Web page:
The situation I addressed happened three years in a row and I was not the only person who heard these "readers." One year I heard a small group of conference goers who had apparently heard one of these "readers" and they were furious. There are thousands of scripts to be read so I am sure there are more than a few people reading. Most are no doubt professional and deserve the producers passes. It was disconcerting to say the lease to pay for a producers pass and meet others who were not professionals who received their producers passes for free and who said they didn't read past 30 pages.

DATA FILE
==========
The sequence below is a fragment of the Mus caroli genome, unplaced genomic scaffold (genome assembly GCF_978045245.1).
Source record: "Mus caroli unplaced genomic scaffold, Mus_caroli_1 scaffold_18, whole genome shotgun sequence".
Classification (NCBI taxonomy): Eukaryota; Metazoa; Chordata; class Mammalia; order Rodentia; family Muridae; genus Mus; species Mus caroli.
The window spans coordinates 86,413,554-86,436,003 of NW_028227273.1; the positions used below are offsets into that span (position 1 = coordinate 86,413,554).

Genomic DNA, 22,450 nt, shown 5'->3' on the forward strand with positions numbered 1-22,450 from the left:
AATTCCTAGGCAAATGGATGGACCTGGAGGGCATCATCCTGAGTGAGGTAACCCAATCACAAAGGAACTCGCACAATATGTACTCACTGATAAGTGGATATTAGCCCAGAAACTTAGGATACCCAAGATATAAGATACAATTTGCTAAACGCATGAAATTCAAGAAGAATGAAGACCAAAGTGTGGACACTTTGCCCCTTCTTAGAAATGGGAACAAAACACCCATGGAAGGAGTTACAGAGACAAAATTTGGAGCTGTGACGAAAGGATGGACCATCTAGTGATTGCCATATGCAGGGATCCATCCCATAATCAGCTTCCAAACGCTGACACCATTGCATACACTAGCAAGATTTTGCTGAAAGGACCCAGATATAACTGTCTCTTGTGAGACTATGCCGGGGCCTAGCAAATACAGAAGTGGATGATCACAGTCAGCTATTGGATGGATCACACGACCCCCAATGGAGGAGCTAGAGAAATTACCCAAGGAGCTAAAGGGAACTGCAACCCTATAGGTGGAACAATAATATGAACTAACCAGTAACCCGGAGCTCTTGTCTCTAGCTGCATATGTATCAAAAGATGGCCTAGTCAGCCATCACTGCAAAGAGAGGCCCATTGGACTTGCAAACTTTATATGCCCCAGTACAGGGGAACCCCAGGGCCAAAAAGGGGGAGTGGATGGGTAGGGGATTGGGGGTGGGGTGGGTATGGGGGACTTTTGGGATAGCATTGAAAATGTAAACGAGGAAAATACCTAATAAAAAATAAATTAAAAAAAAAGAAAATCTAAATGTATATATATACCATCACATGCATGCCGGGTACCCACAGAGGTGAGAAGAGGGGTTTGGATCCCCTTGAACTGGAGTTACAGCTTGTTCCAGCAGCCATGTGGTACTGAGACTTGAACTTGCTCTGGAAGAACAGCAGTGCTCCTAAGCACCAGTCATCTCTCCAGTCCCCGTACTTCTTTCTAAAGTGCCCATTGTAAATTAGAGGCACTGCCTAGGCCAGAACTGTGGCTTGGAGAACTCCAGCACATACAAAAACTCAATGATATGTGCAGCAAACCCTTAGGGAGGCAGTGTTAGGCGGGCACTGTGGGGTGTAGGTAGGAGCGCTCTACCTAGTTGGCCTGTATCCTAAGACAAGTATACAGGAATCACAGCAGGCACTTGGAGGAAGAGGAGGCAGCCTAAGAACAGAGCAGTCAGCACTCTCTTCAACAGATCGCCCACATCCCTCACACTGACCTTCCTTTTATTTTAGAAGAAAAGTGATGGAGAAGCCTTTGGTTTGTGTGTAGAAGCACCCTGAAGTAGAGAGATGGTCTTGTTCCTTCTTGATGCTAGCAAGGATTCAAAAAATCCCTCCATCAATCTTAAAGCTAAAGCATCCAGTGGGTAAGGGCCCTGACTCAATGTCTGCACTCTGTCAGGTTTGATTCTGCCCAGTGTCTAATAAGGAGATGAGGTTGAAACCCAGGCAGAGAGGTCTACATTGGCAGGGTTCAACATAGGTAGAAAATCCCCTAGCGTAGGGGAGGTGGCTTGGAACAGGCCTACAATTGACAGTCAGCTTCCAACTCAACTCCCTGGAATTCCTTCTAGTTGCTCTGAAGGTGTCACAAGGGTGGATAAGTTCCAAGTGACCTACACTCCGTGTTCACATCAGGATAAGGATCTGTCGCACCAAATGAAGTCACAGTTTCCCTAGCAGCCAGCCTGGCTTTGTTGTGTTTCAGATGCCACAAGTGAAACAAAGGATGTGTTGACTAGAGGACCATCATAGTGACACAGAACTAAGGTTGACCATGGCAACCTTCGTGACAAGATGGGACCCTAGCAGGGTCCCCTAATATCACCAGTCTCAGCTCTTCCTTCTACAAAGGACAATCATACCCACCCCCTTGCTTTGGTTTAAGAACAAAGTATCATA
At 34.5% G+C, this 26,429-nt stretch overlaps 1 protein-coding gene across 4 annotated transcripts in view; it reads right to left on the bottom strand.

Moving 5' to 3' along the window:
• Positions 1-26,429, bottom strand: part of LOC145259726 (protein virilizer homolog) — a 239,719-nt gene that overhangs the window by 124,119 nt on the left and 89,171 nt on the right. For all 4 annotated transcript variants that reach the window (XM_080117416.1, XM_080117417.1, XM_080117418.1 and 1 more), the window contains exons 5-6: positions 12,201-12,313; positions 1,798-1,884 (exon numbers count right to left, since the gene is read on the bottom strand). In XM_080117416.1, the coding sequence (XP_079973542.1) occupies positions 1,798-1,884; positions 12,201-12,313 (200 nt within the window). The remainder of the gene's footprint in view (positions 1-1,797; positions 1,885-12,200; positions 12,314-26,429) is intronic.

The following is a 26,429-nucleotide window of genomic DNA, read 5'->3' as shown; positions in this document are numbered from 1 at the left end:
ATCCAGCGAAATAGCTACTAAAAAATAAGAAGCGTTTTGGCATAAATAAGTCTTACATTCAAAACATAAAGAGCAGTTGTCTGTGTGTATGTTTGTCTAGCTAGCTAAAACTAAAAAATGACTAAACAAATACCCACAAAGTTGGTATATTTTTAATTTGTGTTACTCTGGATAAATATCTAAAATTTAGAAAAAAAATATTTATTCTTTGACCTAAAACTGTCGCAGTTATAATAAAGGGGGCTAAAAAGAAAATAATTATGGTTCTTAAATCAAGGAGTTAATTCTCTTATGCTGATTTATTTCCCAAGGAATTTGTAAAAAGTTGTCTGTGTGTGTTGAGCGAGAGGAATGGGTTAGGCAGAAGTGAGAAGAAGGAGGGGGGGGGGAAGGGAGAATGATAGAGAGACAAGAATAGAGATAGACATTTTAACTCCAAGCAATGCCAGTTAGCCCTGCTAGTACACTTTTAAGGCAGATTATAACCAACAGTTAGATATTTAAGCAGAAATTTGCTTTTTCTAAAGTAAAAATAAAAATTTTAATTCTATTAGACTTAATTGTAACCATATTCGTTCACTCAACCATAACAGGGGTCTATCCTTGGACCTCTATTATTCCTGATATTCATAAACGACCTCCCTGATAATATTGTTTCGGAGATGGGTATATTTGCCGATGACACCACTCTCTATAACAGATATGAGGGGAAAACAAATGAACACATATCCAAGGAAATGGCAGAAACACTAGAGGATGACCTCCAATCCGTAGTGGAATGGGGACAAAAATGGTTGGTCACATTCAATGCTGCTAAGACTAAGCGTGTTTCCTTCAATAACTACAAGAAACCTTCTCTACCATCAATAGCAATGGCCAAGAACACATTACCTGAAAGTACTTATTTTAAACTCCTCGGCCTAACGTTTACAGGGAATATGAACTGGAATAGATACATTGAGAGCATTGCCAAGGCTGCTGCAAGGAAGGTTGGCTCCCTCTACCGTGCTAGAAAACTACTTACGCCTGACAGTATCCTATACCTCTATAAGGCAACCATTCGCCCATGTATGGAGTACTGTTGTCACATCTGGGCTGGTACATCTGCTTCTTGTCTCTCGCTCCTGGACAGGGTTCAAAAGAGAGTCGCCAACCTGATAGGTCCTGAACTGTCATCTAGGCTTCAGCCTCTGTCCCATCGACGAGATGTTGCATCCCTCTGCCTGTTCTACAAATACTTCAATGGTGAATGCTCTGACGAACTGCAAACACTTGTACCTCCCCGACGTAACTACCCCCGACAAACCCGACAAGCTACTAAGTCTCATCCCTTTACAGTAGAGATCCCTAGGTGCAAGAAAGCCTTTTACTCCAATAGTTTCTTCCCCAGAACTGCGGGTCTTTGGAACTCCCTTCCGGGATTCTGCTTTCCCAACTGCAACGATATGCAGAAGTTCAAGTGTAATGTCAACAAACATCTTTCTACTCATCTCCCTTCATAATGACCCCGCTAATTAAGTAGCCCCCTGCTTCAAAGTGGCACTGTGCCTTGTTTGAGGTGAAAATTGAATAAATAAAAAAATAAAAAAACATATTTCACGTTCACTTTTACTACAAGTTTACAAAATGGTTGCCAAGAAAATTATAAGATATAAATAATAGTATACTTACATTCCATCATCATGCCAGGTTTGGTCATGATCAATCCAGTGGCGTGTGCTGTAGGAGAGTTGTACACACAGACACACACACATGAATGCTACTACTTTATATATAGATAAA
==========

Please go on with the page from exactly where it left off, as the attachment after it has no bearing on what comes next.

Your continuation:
Maybe "threw in the trash" was figurative. I didn't make this up. I heard it directly from two readers. If I had heard it only once I probably wouldn't have said anything here. But I heard it twice from actual readers. The group I overheard was another time but that was hearsay. I really do hope Austin has addressed this issue (if at least to tell the readers to not brag about how their script was so much better than the ones they read).
I've used Barb Doyen. Looking for anyone else you might suggest. I've used The Script Department. Want to set it under some fresh eyes.
How was your experience with them. Any pros and Cons? What are some the best affordable ones out there?
I'm sure there are all kinds of readers even now. The ones I met were impressive, but as you say with thousands of scripts I'm sure everything that can happen does :)
Don't you just love our little espionage network here? We get to pool the info we pick up, compare and then really have a fuller picture.
I love this site!
Heather - and don't forget the Report Cards section.